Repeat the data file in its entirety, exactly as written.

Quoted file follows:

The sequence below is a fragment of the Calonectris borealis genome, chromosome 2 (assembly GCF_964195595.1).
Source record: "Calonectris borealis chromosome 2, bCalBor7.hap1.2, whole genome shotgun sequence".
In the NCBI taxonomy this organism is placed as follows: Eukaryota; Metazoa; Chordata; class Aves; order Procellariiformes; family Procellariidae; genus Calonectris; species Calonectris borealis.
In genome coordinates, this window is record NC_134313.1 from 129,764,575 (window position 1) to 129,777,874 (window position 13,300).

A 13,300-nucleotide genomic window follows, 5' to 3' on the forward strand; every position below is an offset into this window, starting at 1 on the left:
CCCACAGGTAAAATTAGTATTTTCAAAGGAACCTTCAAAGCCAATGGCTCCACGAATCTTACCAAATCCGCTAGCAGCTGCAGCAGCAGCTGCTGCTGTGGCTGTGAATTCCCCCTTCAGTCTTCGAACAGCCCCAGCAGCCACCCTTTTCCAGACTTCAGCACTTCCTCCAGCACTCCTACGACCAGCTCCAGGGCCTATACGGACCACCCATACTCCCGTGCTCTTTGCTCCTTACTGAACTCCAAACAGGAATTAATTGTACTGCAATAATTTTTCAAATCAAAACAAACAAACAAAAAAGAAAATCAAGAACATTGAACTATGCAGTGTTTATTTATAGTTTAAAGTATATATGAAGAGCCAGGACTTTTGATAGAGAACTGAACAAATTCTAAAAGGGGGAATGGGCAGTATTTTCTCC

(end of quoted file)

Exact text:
The sequence below is a fragment of the Calonectris borealis genome, chromosome 2 (assembly GCF_964195595.1).
Source record: "Calonectris borealis chromosome 2, bCalBor7.hap1.2, whole genome shotgun sequence".
In the NCBI taxonomy this organism is placed as follows: Eukaryota; Metazoa; Chordata; class Aves; order Procellariiformes; family Procellariidae; genus Calonectris; species Calonectris borealis.
In genome coordinates, this window is record NC_134313.1 from 129,764,575 (window position 1) to 129,777,874 (window position 13,300).

A 13,300-nucleotide genomic window follows, 5' to 3' on the forward strand; every position below is an offset into this window, starting at 1 on the left:
CCCACAGGTAAAATTAGTATTTTCAAAGGAACCTTCAAAGCCAATGGCTCCACGAATCTTACCAAATCCGCTAGCAGCTGCAGCAGCAGCTGCTGCTGTGGCTGTGAATTCCCCCTTCAGTCTTCGAACAGCCCCAGCAGCCACCCTTTTCCAGACTTCAGCACTTCCTCCAGCACTCCTACGACCAGCTCCAGGGCCTATACGGACCACCCATACTCCCGTGCTCTTTGCTCCTTACTGAACTCCAAACAGGAATTAATTGTACTGCAATAATTTTTCAAATCAAAACAAACAAACAAAAAAGAAAATCAAGAACATTGAACTATGCAGTGTTTATTTATAGTTTAAAGTATATATGAAGAGCCAGGACTTTTGATAGAGAACTGAACAAATTCTAAAAGGGGGAATGGGCAGTATTTTCTCC